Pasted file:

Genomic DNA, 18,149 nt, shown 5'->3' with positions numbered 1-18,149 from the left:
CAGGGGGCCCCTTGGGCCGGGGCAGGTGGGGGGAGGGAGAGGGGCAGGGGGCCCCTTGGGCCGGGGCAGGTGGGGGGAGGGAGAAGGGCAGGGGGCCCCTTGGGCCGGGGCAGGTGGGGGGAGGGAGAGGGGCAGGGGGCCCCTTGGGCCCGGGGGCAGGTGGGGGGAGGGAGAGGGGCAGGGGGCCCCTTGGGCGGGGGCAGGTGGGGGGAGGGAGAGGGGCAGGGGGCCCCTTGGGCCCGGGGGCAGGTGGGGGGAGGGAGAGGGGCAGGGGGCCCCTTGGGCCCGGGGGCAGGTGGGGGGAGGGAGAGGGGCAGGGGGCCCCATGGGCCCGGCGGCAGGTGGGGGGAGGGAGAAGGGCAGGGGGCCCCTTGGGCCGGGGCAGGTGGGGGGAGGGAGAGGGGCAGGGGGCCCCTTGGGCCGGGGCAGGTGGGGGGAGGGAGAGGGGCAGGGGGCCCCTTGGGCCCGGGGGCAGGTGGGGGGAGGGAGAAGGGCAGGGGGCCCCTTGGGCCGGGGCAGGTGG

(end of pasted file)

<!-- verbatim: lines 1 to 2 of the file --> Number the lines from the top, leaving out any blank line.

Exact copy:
Genomic DNA, 18,149 nt, shown 5'->3' with positions numbered 1-18,149 from the left:
CAGGGGGCCCCTTGGGCCGGGGCAGGTGGGGGGAGGGAGAGGGGCAGGGGGCCCCTTGGGCCGGGGCAGGTGGGGGGAGGGAGAAGGGCAGGGGGCCCCTTGGGCCGGGGCAGGTGGGGGGAGGGAGAGGGGCAGGGGGCCCCTTGGGCCCGGGGGCAGGTGGGGGGAGGGAGAGGGGCAGGGGGCCCCTTGGGCGGGGGCAGGTGGGGGGAGGGAGAGGGGCAGGGGGCCCCTTGGGCCCGGGGGCAGGTGGGGGGAGGGAGAGGGGCAGGGGGCCCCTTGGGCCCGGGGGCAGGTGGGGGGAGGGAGAGGGGCAGGGGGCCCCATGGGCCCGGCGGCAGGTGGGGGGAGGGAGAAGGGCAGGGGGCCCCTTGGGCCGGGGCAGGTGGGGGGAGGGAGAGGGGCAGGGGGCCCCTTGGGCCGGGGCAGGTGGGGGGAGGGAGAGGGGCAGGGGGCCCCTTGGGCCCGGGGGCAGGTGGGGGGAGGGAGAAGGGCAGGGGGCCCCTTGGGCCGGGGCAGGTGG